VIFF 2014 Best New Director Award Nominees

Best New Director Award  viff 2014

The 2014 Vancouver International Film Festival’s inaugural Best New Director award goes to BOTH Axelle Ropert for Miss and the Doctors (France), as well as Mikhail Red for Rekorder (Philippines)! Congratulations to the winners as well as the nominees!

The Best New Director Award is a new prize awarded annually to a first or second-time international director for a creative and innovative film which has not yet won significant international recognition. This competition flows directly from our 20-year history of offering the “Dragons & Tigers Award for Young Cinema.” Over the past two decades, a particularly distinguished group of films were brought to early international attention at VIFF and their visiting directors benefited significantly from their recognition in Vancouver. We’re pleased to continue to help launch the careers of some the world’s most deserving and promising you directors.
The winner this year will be announced at 6:15 pm on October 2nd before the Special Presentation of:
Welcome To Me (director Shira Piven, Writer Eliot Laurence, and Producer Aaron Gilbert will be in attendance). The 2014 nominees and their films are as follow:

Asteroid, Director Marcelo Tobar (Mexico):
Director (and Vancouver Film School alumini) Marcelo Tobar has crafted an intimate family tale haunted by ghosts. Those spirits, which we occasionally see as apparitions of the mind, are the parents of Cristina and Mauricio. The story begins with Cristina’s arrival at the family home after years abroad. She finds leaves in the swimming pool, mementos packed away in boxes and her brother, a recovering alcoholic and ex-con, living quietly. He’s learned to live with the shared tragedy in their past, but just barely, and Cristina seems determined to dig everything back up. TICKETS.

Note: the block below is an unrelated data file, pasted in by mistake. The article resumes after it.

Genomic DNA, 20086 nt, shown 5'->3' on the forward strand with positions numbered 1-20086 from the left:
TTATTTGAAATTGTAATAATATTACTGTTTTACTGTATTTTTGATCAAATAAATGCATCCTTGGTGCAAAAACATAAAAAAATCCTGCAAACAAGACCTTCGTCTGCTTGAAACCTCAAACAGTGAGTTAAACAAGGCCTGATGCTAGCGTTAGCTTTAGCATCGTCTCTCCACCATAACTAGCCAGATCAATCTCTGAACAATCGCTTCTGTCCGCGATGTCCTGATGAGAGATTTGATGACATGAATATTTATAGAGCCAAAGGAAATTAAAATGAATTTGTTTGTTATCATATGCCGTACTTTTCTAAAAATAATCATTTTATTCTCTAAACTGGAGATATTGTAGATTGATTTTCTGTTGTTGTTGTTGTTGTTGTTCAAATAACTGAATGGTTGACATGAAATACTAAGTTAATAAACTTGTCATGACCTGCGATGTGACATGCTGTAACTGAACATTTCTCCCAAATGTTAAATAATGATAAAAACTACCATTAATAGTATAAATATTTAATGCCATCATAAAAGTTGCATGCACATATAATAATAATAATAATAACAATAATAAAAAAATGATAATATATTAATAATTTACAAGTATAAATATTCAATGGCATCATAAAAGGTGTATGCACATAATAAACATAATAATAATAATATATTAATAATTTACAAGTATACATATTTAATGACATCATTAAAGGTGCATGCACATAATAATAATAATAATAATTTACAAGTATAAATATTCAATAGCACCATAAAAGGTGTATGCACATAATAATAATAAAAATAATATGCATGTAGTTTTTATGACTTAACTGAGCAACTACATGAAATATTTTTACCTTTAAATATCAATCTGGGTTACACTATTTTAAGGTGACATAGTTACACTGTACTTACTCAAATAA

August Winds, Actress Dandara de Morais (Brazil):
Shirley, a gorgeous young woman, is in the countryside taking care of her aging grandmother when her diver boyfriend discovers a skull in the ocean. Then a corpse washes ashore… Youthful vitality and decay contrast throughout the film, evoking a sense of the confluence of time. Shot by the director Gabriel Mascaro himself, the stunning cinematography lends an optimistic beauty to the seemingly dark subject matter. TICKETS.

Ow, Director Suzuki Yohei (Japan):
Something very strange happens in the suburban home of the Suzuki family one morning. The jobless son Tetsuo is sleeping late, as usual, and his girlfriend Yuriko is trying to make him get up when Tetsuo’s father suddenly returns home… to confess that he was fired from his job a month ago. But while all this is going on, a mysterious sphere appears, hovering in the house’s upstairs room. It seems to stop time and scramble the brains of everyone who sees it. Could it be a cousin of 2001’s monolith? A clumsy attempt by the police to investigate leads to tragedy, and so it falls to the intrepid reporter Deguchi to find out what’s really going on. TICKETS.

Rekorder, Director Mikhail Red (Philippines):
Maven, once a professional cinematographer in the film industry, is now a scuzzy videographer who compulsively records everything from the birth of his daughter to crime on the streets. His main income comes from an obsolete camcorder which he uses to shoot new releases off the cinema screen, but pirate DVDs are a dying trade, too, now that everyone streams or downloads. One night he shoots a murder, and the ruinous consequences turn his life upside-down. TICKETS.

The Sun, the Moon and the Hurricane, Director Andri Cung (Indonesia):